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16 June, 2024
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EU's media law shift sparks concerns for journalists

Journalists' dilemma in the wake of EU Council's decision

George Kakouris

George Kakouris

It doesn't come as a shock that, in the debate over the European Media Freedom Act between EU Council member states and the European Parliament, the EU Council incorporated a paragraph into its negotiating stance, stating that national security should be an exception when prohibiting surveillance of journalists and related practices.

This reference, found in Article 4, paragraph 4, of the proposed legislation, was the focal point of discussions by Phileleftheros and other European media. As per published minutes and journalist Fani Makridis's report, the Cypriot side initially favored this exception within the Council but later maintained a neutral position.

MEPs involved in negotiations announced on Friday that the controversial reference had been removed from the agreed-upon text. According to the revised text, authorities are barred from interfering in decisions related to journalistic activities or attempting to disclose journalistic sources through monitoring software without prejudice to member states' responsibility to protect national security.

However, interference can occur through derogation on a case-by-case basis, based on an overriding reason of public interest, with the approval of a judicial authority.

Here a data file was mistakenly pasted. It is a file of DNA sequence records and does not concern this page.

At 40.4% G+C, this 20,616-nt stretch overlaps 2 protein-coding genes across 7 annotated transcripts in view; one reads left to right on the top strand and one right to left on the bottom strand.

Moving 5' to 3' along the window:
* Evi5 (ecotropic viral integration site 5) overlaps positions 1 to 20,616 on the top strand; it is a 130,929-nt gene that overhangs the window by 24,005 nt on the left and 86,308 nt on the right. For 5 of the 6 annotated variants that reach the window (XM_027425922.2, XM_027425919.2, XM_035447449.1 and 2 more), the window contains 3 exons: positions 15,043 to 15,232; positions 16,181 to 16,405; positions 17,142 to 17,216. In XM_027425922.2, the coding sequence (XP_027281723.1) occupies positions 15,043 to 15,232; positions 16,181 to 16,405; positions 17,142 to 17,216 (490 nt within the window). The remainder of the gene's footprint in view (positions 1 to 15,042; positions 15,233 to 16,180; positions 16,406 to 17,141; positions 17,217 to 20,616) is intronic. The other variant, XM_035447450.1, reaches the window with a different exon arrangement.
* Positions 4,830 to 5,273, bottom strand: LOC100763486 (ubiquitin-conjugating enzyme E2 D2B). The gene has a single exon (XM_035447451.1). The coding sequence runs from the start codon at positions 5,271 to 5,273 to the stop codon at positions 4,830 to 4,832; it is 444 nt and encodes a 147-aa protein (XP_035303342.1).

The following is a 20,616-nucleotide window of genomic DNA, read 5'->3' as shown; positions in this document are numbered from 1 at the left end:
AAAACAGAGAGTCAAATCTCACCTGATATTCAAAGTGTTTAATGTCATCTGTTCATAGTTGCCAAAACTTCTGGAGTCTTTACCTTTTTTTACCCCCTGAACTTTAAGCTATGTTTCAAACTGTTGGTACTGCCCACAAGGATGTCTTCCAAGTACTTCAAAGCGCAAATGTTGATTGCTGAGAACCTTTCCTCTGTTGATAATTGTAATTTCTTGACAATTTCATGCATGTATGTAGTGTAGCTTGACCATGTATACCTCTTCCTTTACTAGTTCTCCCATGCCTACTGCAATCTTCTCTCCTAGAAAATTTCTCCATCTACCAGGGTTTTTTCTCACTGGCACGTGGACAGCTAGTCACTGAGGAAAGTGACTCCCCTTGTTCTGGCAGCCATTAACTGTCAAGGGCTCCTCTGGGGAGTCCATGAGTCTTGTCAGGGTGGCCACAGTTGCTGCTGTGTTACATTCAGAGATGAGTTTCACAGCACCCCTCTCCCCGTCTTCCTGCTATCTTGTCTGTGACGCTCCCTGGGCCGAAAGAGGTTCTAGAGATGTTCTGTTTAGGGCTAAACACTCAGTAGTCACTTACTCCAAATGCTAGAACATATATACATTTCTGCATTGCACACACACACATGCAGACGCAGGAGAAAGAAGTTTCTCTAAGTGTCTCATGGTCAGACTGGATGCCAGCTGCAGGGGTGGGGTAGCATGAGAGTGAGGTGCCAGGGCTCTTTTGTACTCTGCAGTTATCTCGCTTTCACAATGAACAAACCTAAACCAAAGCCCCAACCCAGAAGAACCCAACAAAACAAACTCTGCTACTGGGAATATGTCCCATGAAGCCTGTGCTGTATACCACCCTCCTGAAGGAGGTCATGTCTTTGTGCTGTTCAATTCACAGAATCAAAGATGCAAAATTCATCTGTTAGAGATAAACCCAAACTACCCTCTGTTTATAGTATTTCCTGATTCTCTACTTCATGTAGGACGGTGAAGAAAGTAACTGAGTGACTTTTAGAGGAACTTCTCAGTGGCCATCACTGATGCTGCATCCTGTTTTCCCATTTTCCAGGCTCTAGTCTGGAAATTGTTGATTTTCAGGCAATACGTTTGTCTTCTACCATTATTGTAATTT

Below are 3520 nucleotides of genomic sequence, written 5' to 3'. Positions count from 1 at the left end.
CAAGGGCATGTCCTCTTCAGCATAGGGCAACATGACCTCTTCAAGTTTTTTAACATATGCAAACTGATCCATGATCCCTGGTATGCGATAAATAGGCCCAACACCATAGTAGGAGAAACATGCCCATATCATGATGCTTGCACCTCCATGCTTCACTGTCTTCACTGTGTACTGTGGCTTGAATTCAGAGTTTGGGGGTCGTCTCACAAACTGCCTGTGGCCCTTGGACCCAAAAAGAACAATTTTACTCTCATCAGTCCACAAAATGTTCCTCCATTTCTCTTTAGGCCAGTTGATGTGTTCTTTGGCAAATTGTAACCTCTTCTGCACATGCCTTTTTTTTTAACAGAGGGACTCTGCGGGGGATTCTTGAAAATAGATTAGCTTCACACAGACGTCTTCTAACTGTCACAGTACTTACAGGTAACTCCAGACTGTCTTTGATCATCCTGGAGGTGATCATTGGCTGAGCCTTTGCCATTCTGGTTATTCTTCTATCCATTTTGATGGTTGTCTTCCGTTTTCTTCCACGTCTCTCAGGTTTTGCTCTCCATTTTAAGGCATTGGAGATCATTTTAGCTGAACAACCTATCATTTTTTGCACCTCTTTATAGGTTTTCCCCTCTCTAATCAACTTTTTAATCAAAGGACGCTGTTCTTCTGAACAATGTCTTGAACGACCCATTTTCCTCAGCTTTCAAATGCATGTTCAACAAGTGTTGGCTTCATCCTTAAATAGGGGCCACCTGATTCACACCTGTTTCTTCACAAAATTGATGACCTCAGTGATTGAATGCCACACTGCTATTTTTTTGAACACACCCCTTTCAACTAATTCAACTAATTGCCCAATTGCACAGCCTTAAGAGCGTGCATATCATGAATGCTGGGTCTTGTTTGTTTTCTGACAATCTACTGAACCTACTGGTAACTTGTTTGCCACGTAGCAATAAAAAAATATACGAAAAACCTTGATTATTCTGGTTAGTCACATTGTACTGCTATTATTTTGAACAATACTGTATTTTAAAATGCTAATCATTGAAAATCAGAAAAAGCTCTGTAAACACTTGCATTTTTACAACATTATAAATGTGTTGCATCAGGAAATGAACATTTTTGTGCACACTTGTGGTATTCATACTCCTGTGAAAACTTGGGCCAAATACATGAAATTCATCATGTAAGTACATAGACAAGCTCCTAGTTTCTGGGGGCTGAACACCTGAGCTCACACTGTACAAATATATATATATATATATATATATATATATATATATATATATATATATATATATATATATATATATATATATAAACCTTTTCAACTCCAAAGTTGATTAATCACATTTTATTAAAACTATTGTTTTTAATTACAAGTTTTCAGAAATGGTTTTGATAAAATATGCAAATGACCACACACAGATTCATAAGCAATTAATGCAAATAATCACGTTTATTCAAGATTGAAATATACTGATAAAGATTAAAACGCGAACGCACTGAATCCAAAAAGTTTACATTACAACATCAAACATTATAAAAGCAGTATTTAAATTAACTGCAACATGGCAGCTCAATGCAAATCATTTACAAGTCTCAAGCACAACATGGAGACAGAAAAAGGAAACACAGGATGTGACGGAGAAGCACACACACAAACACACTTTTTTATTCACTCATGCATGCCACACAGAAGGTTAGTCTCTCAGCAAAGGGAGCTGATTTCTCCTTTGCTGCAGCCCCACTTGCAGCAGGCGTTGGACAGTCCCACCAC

The use of surveillance software must be justified for investigating serious crimes punishable by deprivation of liberty and regularly reviewed by judicial authorities. The post-agreement landscape significantly differs from the one Cyprus appeared to endorse, possibly due to political considerations within the Council or other factors.

The Council's statement highlighted that the compromise with Parliament prohibits member states from using coercive measures to disclose information about journalistic sources or confidential information, except in certain specified circumstances.

However, the recent reports are just a glimpse into a broader process aimed at ensuring media independence, transparency of ownership, and improved functioning of the media market.

The discussions underscore how even the best intentions in complex legislative processes at the EU level can be tainted by additions, footnotes, and asterisks, impacting areas not immediately visible.

This issue particularly concerns journalists in Cyprus, given the challenges the sector faces. Beyond the cliché, the health of journalism doesn't solely concern those in the profession; it crucially influences the flow of information in democracies and the overall health of political life.

We must view journalism not just emotionally but as a profession contributing to societal function. Journalists act as the guardians of democracy and the maintainers of the political system, not as priests.

President Christodoulides, addressing the issue for the first time, conveyed Cyprus' position on tightening regulations to Roberta Metsola, emphasizing there is no intention of monitoring. While a positive start, it's essential to scrutinize actions beyond goodwill phrases to ensure effective implementation.

[This article was translated from its Greek original]

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